Britt Stone, Philadelphia, PA. No one ever asked “what” I am. They just assume. They approach me with all sorts of ideas about what food I like, what music I listen to, the books I read, and my favorite movies and tv. They have an opinion of what I should sound like when I speak, […]
Yamuna Manju, Mountain View, CA.
Elizabeth Foster, Little Rock, AR. Growing up in a mostly-white suburb of Chicago, I was isolated from cultural and socioeconomic differences. Through my privilege, I was able to travel to countries both more and less affluent than that of my upbringing. Now that I live independently & make much less money than my parents, I […]
Joseph Kim College Park, MD
Carlos, Beloit, WI. What does an American Look Like? The real question is, “what was the intentional look of an American.” America is a history of exclusion and Labor needs. Immigration laws were molded in exclusion, but the need of minority work has changed what an Americans looks like. For they were part of responsibility […]
Kristin Maerke, Springfield, MO. When I was younger I was very annoyed by the question, “What are you?” Which were usually the first three words spoken to me. I have since learned to embrace my cultural diversity, and sometimes even enjoy making people guess (it tends to make them quite uncomfortable).
Pierluigi Erbaggio Bloomfield Hills, MI Understanding Race Project- University of Michigan
Manuel Holguin, Phoenix, AZ. I don’t really get being proud of your race to any extreme. I suppose my argument is that you as a person has nothing to do with your race or color of skin. It was decided for you! No one ever says “I’ve worked hard my whole life to be white!” […]
Cynthia Lawrence, Carmichael, CA. Working together we can learn from each other and build a better community.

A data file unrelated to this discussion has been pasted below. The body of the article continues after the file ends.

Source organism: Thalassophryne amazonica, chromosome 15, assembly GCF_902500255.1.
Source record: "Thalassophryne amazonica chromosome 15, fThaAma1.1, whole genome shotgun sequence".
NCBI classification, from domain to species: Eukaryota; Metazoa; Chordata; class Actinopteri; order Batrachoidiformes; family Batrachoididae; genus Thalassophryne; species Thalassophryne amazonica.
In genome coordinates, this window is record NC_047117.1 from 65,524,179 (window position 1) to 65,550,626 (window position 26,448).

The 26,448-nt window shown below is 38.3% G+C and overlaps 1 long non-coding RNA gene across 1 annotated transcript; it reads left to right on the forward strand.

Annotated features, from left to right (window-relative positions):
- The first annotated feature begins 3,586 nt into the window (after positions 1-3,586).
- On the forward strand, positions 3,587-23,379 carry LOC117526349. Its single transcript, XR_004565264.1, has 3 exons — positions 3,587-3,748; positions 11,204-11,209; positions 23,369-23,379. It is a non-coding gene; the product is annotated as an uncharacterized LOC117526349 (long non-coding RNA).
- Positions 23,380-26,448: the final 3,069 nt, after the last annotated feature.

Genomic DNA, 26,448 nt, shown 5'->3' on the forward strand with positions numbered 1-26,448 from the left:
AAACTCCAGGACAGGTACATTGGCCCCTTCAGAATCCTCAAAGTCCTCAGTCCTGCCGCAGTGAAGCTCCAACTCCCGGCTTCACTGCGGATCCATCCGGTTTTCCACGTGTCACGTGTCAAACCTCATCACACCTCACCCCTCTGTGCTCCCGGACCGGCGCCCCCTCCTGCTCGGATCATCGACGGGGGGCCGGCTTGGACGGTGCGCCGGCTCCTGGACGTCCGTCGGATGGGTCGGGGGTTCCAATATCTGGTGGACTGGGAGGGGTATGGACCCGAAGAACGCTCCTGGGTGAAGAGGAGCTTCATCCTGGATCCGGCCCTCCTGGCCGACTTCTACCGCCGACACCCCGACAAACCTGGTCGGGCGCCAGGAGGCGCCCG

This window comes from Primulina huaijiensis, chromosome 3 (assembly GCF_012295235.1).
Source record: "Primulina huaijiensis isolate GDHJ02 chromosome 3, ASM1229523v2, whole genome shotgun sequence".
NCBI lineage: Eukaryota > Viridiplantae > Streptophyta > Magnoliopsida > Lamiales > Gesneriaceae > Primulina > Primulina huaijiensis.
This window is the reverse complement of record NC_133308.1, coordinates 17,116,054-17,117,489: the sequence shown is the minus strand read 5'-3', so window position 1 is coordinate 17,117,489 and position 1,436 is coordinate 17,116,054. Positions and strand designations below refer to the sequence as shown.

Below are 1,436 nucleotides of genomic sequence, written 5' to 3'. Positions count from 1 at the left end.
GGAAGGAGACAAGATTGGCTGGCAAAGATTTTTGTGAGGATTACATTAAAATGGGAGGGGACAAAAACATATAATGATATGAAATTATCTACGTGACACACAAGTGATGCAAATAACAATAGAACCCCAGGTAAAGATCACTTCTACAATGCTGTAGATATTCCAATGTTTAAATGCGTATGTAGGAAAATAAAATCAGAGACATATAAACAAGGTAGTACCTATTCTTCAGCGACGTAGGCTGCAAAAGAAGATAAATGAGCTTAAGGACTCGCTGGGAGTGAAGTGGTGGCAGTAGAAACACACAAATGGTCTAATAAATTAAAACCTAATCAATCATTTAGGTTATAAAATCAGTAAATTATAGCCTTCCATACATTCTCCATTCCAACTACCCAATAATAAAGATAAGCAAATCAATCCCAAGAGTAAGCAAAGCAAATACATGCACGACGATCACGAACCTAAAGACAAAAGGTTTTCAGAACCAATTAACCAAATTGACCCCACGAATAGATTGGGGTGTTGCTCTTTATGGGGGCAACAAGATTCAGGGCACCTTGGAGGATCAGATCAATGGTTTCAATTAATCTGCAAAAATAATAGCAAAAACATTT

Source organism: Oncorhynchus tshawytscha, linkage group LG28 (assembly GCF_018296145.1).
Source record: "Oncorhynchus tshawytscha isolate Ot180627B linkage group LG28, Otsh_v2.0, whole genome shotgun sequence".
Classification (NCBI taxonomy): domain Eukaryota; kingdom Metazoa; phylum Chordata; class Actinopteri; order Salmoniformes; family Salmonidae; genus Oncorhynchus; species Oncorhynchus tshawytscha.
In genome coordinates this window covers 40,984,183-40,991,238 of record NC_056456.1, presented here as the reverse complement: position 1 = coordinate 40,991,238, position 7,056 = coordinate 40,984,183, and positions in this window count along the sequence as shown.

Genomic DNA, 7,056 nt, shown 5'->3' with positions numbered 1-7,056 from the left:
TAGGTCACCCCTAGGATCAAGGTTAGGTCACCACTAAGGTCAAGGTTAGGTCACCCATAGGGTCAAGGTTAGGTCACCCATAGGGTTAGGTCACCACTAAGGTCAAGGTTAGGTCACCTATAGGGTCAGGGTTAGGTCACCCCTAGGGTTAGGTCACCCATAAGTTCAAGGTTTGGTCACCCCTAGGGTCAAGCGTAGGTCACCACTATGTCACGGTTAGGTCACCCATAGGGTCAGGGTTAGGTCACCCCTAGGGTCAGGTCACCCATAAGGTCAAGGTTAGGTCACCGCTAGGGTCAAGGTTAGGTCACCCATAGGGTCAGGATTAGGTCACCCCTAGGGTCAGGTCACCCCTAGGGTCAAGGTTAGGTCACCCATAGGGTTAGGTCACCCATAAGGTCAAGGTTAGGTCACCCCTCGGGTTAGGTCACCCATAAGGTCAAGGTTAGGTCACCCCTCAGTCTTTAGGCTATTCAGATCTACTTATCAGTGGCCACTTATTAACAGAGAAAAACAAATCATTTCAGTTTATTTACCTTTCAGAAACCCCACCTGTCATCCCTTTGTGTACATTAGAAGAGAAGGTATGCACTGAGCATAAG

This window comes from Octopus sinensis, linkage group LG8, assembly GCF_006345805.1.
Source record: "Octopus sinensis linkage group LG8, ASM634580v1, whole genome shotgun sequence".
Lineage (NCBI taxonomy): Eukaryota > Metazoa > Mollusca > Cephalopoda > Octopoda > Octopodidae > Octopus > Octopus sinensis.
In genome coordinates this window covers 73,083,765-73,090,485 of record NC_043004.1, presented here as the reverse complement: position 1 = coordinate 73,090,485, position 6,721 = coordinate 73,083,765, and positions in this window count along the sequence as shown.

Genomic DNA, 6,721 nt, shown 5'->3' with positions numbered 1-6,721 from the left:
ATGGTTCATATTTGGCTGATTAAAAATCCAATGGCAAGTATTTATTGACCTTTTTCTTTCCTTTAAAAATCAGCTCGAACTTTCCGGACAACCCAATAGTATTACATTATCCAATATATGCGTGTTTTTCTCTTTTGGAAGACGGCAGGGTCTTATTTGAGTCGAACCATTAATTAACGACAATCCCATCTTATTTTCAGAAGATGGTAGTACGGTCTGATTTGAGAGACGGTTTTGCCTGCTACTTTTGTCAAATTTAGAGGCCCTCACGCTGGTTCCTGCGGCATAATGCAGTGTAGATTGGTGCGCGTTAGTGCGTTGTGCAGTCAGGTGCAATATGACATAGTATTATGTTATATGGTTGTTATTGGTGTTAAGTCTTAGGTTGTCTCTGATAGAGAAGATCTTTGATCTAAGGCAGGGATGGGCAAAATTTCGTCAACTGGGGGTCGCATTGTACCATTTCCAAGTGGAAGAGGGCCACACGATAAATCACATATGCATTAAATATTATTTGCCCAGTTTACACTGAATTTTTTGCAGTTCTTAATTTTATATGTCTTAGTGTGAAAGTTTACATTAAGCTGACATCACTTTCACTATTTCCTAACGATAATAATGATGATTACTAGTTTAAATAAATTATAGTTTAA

Alma Gill, Columbia, MD. When I travel to other countries, I find it fascinating when asked, are you American? I’ve never been asked or identified that way in my own country. I’m always flattered and proud to answer, why yes ~ I am American.
Ian Peterkin, Bridgeport, CT. When you think about it, what do you know of the achievements of black Americans other than what you get in February? Virtually everything I’ve learned about black art, literature, culture, and religion, I learned on my own. Cut off from one’s cultural identity, point of origin, and the stories that […]
Karen Roland, Palm Springs, CA. A Filipina-American girl with three half White, half Filipino children. Building a life in America and building it with diversity. Living in a world where both cultures matter, I teach my children both.
Nyssa Thongthai Richmond, VA I am Thai-American. I was born here and raised in Thailand. I came back here when I was 15. I’ve lived in Norfolk, VA for 12 years now and when people asked me where I’m from, I would answer Norfolk. And lots of time they would counter me and say “No, […]
Fatima Abdel-Gwad Sacramento, CA Yes, I’m Muslim. Yes, I’m American. I’m really from America.
Pamela Torres, West Palm Beach, FL. CubanAmerican daughter often teased for being light skin. It hurts.
Mark Moldwin, Ann Arbor, MI. Understanding Race Project University of Michigan
Alva Jones Jr. Greensboro, NC I’m a bit of a focal point of discrimination in this country. As a Black man I’m viewed as a threat. As a gay man I’m viewed as an abomination. These views have by no means been universal in my travels, but the reality of their existence is no less […]
Stephanie USA I have visited the countries of my ancestors and I may have similar features, but that is where the similarities end. Americans have a unique, rich, and varied culture that I am proud to be from this country. I am American, pure and simple.
Ann Sparanese Englewood, NJ
Banen Al-Sheemary Ann Arbor, MI Understanding Race Project- University of Michigan
Joel Anthony Murray, Sr. Westminster, MD. Iranians in DC thought I was Iranian. A Tunisian on a train with me to NY thought I was Tunisian. A Pakistani in Baltimore thought I was Pakistani. A Vietnamese coworker thought I was Middle-Eastern. A Nepalese coworker thought I was Indian or Pakistani. I work with people from […]
Rehenuma Meadville, PA As an Asian American Muslim women, I have been asked many times to represent my “people.” As I have gotten older, I no longer feel eager to do so. I am now more sensitive to who benefits from this type of representation and the effect it has on my own psyche. Sometimes, […]